Selwyn’s FREPs shared their concerns about student loneliness, particularly “if freshers are unhappy with the people in their households.” They outlined solutions such as a ‘joiners book,’ where “freshers can voluntarily fill in with their interests and contact details for other freshers to contact them.” Selwyn’s FREPs have also created “a form that people can fill in if they’re feeling unhappy so that we can work with them to ensure that they access the right support and networks.”

Murray Edwards has increased their welfare budget so that “welfare provisions can be provided throughout the term, not just in freshers’ week and Week 5.”

Caple also highlighted an ongoing “considerable problem with the freshers’ accommodation:” the lack of access to communal spaces. With this year’s focus on socialising in college whenever possible, the college has remedied the issue by “introducing a coffee shop in the Dome (Murray Edwards cafeteria) outside of mealtimes so that students can take a break from studying or grab a coffee whilst staying inside the college.”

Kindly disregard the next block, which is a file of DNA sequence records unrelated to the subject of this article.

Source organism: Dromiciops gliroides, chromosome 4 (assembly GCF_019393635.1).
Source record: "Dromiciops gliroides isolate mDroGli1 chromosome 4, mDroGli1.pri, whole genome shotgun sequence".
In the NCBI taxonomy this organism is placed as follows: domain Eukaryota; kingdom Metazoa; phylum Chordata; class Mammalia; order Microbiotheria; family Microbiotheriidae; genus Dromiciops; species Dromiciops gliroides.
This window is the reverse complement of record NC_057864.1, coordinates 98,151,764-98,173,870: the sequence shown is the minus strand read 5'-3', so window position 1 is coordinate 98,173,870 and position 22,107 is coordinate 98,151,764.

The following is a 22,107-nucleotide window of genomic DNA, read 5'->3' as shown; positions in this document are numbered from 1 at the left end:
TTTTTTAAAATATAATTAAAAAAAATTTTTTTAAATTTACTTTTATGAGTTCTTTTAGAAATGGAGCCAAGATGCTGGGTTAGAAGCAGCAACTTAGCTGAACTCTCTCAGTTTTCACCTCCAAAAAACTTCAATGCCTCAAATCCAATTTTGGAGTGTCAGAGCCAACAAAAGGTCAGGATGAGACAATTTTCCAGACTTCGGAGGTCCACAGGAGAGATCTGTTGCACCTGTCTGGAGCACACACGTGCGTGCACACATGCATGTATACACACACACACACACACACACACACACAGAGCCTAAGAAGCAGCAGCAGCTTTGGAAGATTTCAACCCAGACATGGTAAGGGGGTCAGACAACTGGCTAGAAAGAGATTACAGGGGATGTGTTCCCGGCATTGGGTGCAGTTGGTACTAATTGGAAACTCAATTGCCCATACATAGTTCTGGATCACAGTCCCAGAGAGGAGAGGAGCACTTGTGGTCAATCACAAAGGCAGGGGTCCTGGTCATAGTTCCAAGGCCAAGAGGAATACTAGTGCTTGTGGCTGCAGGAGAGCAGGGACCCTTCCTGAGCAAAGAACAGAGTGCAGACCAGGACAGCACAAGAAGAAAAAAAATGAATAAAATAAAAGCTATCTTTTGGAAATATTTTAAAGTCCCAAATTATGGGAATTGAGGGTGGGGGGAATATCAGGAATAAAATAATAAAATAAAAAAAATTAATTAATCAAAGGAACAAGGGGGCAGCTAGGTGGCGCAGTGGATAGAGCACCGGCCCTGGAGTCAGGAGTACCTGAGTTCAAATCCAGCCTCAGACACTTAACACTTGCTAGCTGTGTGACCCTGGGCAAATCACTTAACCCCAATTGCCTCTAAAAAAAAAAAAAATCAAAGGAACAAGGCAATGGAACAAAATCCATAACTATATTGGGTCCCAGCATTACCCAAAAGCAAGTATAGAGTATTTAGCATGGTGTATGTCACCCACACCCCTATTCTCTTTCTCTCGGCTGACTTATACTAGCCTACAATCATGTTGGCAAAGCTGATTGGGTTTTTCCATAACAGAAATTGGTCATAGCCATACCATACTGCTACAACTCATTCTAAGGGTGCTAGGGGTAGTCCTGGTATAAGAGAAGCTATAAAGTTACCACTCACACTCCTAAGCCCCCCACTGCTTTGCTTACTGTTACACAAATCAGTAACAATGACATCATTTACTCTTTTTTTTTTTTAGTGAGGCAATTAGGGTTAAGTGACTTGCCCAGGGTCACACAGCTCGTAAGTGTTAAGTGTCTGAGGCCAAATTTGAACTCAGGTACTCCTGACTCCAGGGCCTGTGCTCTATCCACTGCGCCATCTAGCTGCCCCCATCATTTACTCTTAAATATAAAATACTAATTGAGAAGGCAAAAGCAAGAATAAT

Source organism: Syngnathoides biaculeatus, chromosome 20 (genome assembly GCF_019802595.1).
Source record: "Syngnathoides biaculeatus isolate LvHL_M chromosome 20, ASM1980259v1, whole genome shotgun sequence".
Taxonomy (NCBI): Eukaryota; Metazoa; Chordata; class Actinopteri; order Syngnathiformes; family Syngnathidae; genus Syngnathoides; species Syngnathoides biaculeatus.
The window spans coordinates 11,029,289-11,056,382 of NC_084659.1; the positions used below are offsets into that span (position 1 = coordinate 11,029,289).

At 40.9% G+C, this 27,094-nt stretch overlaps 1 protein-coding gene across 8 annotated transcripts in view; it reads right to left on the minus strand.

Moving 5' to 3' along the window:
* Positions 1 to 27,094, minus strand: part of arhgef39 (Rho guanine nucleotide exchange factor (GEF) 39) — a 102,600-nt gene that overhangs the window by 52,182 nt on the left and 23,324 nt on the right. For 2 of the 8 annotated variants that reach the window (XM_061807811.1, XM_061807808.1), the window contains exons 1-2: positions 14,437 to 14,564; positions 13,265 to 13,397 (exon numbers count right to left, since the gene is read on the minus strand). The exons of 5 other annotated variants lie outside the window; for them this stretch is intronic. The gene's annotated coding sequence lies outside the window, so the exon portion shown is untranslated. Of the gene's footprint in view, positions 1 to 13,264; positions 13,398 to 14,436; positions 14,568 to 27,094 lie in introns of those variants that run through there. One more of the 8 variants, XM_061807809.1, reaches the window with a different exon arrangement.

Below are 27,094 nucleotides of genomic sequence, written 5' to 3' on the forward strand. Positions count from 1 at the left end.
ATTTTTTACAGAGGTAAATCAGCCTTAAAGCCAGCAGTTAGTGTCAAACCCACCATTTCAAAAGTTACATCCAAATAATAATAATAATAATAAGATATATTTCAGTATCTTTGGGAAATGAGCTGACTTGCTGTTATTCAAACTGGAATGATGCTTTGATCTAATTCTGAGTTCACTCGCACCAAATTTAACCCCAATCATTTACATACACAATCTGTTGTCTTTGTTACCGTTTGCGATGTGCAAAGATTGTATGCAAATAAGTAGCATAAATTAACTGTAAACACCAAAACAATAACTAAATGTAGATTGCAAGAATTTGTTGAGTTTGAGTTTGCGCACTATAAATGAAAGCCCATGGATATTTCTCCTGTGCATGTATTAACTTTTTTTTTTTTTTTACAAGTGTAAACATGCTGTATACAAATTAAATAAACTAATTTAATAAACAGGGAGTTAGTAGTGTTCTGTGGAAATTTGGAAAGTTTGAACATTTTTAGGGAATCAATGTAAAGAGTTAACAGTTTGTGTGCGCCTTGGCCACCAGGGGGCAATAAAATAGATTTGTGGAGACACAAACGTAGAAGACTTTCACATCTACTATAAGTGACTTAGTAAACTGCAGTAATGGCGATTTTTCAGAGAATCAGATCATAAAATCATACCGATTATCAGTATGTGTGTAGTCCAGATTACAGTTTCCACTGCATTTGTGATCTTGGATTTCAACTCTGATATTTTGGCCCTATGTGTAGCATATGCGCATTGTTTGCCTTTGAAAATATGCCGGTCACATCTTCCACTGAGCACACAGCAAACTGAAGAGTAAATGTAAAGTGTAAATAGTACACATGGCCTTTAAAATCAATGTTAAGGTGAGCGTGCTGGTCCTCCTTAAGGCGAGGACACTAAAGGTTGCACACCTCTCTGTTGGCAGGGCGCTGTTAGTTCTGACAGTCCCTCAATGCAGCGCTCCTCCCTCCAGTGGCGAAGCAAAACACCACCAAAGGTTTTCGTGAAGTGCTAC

Being a Freshers’ Representative

Emmanuel FREPs have been forced to organise freshers' activities virtuallyRupert Varley

Regarding her personal experience as a Freshers’ Representative, Beckett described having to adapt to the changing nature of government and University guidelines as “frustrating and full of uncertainty.”

She continued that while her duties have been “stressful and overwhelming at times [...] I’ve learnt a lot, how to time manage and handle lots of different things at the same time as well as negotiating and calling up companies to ask for things, which before I would have been terrified to do! It’s all flowing into my development as an adult so it’ll have positive effects in the long run.”

Mann described his “frustrating” experience of organising Freshers’ Week with “plans cancelled and essentially starting from scratch.” He added that it has been “a lot more work than usual because normally you just follow previous years” but that Corpus “have been mostly onboard with [the JCR’s] plans.”